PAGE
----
Why I’m Done with “RINO” Accusations

Never say never. Or so I’m told. Advice I normally attempt to heed, but plan to momentarily shirk. Accordingly, I am summarily abandoning the word RINO and will NEVER be using it again.

I seem to recall first hearing the derisive term on a talk radio show about a dozen years ago…and liking it a lot. In rather a catch-all fashion, it summed up all the frustrations of conservatives towards a 1990’s Republican majority that had failed to deliver on a number of issues.

In retrospect, the RINO label was fraught with a major misnomer: it stood for “Republican In Name Only.” Several questions then arise: What, in fact, does it mean to be a Republican? Furthermore, has the term remained static at any given time for more than a few decades, if even then? (Doubtful.) If, however, allying with the Republican Party should indicate adherence to a set of principles, how much deviation is permissible? Who gets to decide?

For conservatives, this line of thought transitions automatically to the next level, since one fact is patently obvious: while most conservatives tend to be Republicans or at least vote that way, it is abundantly true that many Republicans are not conservative. Is it even the same discussion? I contend that it should not be.

Here’s why. Conservatism is a multi-pronged movement that is only partially electoral and political in nature. It seeks to inculcate the principles of limited government, free market economics and strict originalist interpretation of the Constitution into the population at large via multiple vehicles. These tools of persuasion include political processes, but also media outlets, educational sources and word-of-mouth conversations.

Republicanism, in contrast, is about coalition building in order to win elections. Conservatives find a home in the Republican Party because it welcomes their ideas and is pleased that they show up at the table. But seemingly, we tend to forget that our numbers are not yet sizeable enough that we can win every election in every state on the strength of our current numbers alone. Thus, Karl Rove’s rule of thumb when casting a ballot comes to mind: “Vote for the most conservative candidate who is electable in any given election.”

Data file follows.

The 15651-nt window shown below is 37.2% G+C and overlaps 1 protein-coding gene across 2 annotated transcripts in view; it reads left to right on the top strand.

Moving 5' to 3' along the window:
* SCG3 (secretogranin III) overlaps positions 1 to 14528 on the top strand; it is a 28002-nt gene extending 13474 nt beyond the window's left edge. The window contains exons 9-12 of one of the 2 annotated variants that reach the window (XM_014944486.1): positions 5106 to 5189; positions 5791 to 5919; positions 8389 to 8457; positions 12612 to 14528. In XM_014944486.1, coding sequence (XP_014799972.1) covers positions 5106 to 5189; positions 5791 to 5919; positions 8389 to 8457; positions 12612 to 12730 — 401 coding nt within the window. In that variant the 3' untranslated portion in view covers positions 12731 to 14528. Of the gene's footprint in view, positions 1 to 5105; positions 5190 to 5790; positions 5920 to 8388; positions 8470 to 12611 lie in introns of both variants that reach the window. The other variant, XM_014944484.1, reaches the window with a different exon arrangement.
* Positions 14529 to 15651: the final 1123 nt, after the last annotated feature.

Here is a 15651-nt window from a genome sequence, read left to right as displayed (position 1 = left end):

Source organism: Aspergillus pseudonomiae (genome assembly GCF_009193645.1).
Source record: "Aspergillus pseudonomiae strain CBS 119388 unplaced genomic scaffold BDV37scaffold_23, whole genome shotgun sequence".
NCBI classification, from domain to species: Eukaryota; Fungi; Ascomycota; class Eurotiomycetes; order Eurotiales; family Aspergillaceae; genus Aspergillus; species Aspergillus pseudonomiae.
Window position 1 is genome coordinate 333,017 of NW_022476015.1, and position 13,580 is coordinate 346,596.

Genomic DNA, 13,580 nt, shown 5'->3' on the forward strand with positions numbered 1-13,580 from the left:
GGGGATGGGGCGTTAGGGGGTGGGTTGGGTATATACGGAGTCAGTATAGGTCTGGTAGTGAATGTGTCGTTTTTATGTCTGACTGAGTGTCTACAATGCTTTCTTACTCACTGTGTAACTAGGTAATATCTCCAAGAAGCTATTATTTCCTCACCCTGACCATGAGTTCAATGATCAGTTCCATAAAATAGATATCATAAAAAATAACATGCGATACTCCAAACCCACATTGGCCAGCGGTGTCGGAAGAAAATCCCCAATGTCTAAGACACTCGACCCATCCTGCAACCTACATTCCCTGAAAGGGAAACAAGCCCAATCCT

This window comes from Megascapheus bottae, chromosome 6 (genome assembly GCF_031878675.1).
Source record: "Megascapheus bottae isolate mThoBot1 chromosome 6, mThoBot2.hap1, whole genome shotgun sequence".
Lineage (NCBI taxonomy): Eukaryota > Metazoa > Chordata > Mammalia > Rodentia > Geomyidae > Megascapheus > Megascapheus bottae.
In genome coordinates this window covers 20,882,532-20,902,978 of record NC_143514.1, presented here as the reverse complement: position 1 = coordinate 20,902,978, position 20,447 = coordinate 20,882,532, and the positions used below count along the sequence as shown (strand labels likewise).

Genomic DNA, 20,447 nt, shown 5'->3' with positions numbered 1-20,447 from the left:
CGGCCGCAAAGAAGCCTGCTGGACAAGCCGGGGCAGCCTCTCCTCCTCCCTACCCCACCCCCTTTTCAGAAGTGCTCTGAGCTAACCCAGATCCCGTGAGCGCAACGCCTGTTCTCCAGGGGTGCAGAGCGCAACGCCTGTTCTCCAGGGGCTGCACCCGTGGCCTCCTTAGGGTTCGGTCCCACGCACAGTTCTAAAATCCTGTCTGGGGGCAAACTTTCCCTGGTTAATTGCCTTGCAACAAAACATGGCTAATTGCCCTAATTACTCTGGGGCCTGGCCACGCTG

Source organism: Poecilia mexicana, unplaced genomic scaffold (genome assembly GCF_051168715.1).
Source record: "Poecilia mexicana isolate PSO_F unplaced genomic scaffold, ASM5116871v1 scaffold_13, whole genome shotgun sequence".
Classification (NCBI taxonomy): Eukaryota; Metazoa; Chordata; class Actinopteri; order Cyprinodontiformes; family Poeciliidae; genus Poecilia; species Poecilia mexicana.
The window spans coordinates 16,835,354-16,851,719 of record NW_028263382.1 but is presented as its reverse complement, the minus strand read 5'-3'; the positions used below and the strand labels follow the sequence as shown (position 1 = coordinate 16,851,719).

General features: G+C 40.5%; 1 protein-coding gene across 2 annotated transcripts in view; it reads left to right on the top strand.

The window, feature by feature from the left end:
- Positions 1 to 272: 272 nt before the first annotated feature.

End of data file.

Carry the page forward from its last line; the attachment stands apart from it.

The debate regarding who is or is not electable provides for robust primaries. This is well and good and should continue. What should not persist is the “sour grapes” refusal to participate when our preferred conservative ends up NOT being electable by a majority.

I have rarely seen such profanely silly flinging of the “RINO” pejorative as has been displayed in the last few days in various social media outlets. The likes of New Jersey Governor Chris Christie, Red State’s Erick Erickson and “National Review’s” Jim Geraghty, brave conservatives all, have been subjected to this vilification in the last week, due to their statements regarding an explosive Senate primary. Thus, one perceived deviation from conservative orthodoxy  is sufficient to render years of service to the cause null and void. How is this just? Especially when, in most cases, these gentlemen were not approached and asked if they could explain their stances?

It needs to stop. I have always found it more helpful to try to seek an audience with those who take stands with which I disagree before choosing to pick up the tar and feathers. Even if I have to deny someone a vote in the end, have I poorly served either them or myself through the dialogue process? Labels tend to be lousy substitutes for seeking to understand, but they also draw more attention, so I see why they get used. But I plan to forsake the “RINO” brand for good.

Really, “Conservative in Name Only” would be more precise, though I don’t see CINO coming into vogue to displace RINO any time soon. At least, I fervently hope not. Let the latter die and remain unresurrected in any manner.


4 thoughts on “Why I’m Done with “RINO” Accusations